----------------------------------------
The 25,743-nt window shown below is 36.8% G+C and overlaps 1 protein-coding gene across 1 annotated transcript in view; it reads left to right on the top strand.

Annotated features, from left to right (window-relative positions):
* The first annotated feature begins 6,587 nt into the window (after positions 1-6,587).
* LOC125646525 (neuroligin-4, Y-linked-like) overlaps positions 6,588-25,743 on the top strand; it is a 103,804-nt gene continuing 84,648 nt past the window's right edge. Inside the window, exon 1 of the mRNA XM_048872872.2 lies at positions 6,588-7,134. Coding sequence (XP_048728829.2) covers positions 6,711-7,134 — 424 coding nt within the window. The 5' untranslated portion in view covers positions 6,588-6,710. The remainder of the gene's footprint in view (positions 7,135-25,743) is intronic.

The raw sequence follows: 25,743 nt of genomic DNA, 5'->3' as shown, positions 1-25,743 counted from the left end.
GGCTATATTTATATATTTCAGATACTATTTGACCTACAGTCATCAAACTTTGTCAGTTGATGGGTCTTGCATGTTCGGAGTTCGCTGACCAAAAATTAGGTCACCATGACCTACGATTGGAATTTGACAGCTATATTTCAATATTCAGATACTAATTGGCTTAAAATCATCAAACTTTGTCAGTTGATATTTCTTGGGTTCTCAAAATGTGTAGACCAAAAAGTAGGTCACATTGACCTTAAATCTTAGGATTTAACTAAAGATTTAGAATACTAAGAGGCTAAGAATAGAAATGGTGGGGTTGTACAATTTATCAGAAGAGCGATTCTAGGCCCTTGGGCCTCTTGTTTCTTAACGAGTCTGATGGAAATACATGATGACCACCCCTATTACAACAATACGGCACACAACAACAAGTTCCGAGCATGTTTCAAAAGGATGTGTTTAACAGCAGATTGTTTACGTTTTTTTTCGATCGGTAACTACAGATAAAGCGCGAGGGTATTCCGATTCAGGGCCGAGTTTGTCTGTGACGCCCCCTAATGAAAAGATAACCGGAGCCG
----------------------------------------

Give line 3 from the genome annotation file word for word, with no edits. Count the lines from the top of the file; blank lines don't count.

* The first annotated feature begins 6,587 nt into the window (after positions 1-6,587).